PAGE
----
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Mary Annette Pember
Indian Country Today

LaPRAIRIE, Minnesota – More than 100 water protectors marched to observe the 30th anniversary of the largest inland oil spill in the United States, blocking one highway and clashing with teams of law enforcement officers.

At least two people were taken into custody Wednesday afternoon and officers indicated they would write citations to others protesting at the site of the Line 3 spill at LaPrairie, a small town in Itasca County near Grand Rapids in northern Minnesota.

According to Giniw Collective, a camp that has served as a center for some of the water protectors, more than 70 people were issued citations.

The group had gathered to mark the anniversary of the March 3, 1991 spill, which dumped 1.7 million gallons of oil onto the Prairie River, according to activist Winona LaDuke, executive director of Honor the Earth, in a March 3 article she wrote for the Grand Rapids Herald-Review.

Water protectors carry signs opposing Line 3 as they stand on a railroad bridge crossing over Hwy 2. (Photo by Mary Annette Pember)

The Prairie River feeds into the Mississippi River, but a thick layer of ice apparently prevented the oil from moving into the larger river.

“Thankfully, this was back in the days when our territories were still frozen and snow-covered in March, before climate change had fully sunk its teeth,” LaDuke wrote in the article.

The water protectors gathered at Wayside Park and blocked a portion of U.S. Highway 2,  one of the main roadways leading into Grand Rapids.

Water protectors in the wayside parking lot waiting for police to issue citations before being let go. They marched to observe the 30th anniversary of the 1991 spill into the Prairie River on March 3, 2021. (Photo by Mary Annette Pember, Indian Country Today)

LaDuke apparently did not attend the LaPrairie march. Several water protectors were charged with creating a public nuisance. An organizer living at Honor the Earth’s Water protector camp, Shanai Matteson, was also among those cited with creating a public nuisance.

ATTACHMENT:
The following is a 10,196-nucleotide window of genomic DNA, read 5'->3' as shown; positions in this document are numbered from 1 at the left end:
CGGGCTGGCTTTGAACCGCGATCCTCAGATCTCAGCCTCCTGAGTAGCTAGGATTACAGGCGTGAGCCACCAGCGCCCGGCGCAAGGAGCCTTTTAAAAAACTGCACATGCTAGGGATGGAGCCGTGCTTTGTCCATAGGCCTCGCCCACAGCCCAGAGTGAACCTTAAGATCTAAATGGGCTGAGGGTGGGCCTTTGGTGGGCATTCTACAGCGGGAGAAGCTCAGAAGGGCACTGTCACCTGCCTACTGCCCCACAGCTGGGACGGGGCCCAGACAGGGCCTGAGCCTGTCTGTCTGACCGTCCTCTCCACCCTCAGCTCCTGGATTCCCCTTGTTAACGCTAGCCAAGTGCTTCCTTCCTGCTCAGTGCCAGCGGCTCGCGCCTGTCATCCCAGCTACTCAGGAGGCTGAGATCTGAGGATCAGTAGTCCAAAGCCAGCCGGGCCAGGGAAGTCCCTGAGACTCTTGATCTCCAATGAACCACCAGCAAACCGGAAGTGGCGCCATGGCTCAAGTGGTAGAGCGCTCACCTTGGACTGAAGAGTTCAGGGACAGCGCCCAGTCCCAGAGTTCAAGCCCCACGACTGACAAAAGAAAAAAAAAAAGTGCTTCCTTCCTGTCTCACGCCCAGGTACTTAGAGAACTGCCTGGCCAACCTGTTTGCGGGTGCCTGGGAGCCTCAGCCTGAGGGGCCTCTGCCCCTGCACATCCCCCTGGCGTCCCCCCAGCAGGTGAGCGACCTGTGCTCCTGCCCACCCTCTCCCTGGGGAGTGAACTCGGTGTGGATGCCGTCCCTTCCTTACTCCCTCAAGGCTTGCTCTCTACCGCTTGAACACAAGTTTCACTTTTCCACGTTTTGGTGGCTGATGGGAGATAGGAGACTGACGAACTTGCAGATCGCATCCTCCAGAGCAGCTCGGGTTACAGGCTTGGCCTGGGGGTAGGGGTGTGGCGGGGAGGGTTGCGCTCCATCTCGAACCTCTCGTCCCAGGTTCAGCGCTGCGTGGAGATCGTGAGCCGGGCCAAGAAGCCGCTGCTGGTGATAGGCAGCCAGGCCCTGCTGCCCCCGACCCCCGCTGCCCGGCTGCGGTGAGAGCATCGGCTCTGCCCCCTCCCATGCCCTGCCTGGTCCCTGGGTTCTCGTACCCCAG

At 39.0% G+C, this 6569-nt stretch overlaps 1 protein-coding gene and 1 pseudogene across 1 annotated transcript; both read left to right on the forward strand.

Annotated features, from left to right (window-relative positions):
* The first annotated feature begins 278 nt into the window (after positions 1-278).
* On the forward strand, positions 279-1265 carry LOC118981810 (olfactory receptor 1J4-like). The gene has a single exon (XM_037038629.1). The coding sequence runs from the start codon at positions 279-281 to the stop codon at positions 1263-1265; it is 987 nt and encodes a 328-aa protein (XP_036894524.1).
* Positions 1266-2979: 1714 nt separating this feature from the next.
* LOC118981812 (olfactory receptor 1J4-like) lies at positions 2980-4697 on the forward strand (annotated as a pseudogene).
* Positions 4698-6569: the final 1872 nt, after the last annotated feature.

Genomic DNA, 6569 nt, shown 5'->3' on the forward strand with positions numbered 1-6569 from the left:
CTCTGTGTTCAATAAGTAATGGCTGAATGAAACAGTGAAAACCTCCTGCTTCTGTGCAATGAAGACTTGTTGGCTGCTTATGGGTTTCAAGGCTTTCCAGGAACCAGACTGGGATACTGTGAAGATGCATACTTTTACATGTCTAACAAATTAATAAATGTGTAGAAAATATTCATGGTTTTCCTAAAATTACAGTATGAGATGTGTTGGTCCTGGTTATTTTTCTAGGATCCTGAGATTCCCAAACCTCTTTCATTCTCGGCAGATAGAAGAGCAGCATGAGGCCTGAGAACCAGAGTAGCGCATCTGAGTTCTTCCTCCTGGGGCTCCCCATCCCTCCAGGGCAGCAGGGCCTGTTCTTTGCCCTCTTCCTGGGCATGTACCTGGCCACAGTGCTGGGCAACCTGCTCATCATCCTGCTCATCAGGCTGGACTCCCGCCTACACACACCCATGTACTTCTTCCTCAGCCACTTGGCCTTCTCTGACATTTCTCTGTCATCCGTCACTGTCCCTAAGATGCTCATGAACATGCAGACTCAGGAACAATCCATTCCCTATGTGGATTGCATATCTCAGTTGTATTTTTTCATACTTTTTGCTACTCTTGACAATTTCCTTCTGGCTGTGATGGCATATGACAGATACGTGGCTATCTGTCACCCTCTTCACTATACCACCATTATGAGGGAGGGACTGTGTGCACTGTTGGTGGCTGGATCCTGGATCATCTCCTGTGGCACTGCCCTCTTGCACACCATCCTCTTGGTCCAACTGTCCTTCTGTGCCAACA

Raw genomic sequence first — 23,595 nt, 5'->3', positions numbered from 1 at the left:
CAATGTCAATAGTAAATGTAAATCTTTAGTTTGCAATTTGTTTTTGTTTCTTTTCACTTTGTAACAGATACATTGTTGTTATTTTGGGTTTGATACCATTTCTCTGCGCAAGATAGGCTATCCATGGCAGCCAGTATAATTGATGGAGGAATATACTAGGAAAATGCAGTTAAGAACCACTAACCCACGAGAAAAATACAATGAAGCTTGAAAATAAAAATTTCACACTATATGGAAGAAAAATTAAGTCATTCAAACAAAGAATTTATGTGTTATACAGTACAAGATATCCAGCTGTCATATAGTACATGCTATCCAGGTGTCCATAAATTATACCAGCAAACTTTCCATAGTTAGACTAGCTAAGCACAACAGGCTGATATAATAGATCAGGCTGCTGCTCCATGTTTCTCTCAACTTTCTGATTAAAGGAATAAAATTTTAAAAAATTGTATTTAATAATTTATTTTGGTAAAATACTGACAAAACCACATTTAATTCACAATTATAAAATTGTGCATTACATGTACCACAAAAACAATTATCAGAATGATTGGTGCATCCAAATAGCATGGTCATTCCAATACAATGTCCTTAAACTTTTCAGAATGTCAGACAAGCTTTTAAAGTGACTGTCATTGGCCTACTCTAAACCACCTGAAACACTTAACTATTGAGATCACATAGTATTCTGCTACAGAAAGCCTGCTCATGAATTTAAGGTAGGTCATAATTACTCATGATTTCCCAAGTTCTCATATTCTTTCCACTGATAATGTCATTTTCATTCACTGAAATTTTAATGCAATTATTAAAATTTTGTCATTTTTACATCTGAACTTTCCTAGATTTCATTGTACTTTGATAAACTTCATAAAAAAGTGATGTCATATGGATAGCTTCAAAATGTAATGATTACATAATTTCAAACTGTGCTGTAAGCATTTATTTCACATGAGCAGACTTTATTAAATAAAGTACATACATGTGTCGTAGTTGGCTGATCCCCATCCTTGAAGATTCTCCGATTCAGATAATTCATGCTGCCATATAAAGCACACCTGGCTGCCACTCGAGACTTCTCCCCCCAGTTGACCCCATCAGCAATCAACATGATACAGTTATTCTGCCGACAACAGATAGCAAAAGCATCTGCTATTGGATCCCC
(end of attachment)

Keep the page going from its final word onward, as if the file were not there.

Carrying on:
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Minnesota State Police officer T. Ehdinger said everyone involved would be charged with blocking the roadway or creating a public nuisance but he did not release the names of those taken into custody.

Officers stopped traffic on U.S. 2 to write and give citations to water protectors. The water protectors marched to observe the 30th anniversary of the 1991 spill into the Prairie River on March 3, 2021. (Photo by Mary Annette Pember, Indian Country Today)

Line 3 is part of the Enbridge’s Mainline pipeline system, the largest pipeline in North America that sprawls across Canada, Minnesota, Wisconsin, Michigan, Illinois and Indiana.

The Canadian company is now working on a $2.6 billion project to replace Line 3 to carry tar sands oil from Alberta, Canada, through northern Minnesota and into Superior, Wisconsin. It is the largest project in Enbridge history and has drawn repeated protests and opposition along the nearly 400-mile route.

'Pipe Dream': Enbridge escalates local tensions

Enbridge Line 3 divides Indigenous lands, people

Indigenous, environmental and citizens groups have opposed Line 3 throughout the review process, contending that pipeline construction would damage and pollute fragile waterways and that any future spills would ruin wild rice and other ecosystems in the region.

The project has created growing tensions among local communities in its path, as demands for jobs clash with family and community.

One of the water protectors involved in the march recognizing the anniversary of the Line 3 oil spill walks to the Prairie River to offer prayers as others are cited by police for marching on Hwy 2. (Photo by Mary Annette Pember)

LaPrairie, moreover, is not the only site for a pipeline spill. In 2010, an Enbridge pipeline dumped 840,000 gallons of tar sands into the Kalamazoo River in Michigan.

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The story has been corrected to show the anniversary year to be 30 years. 

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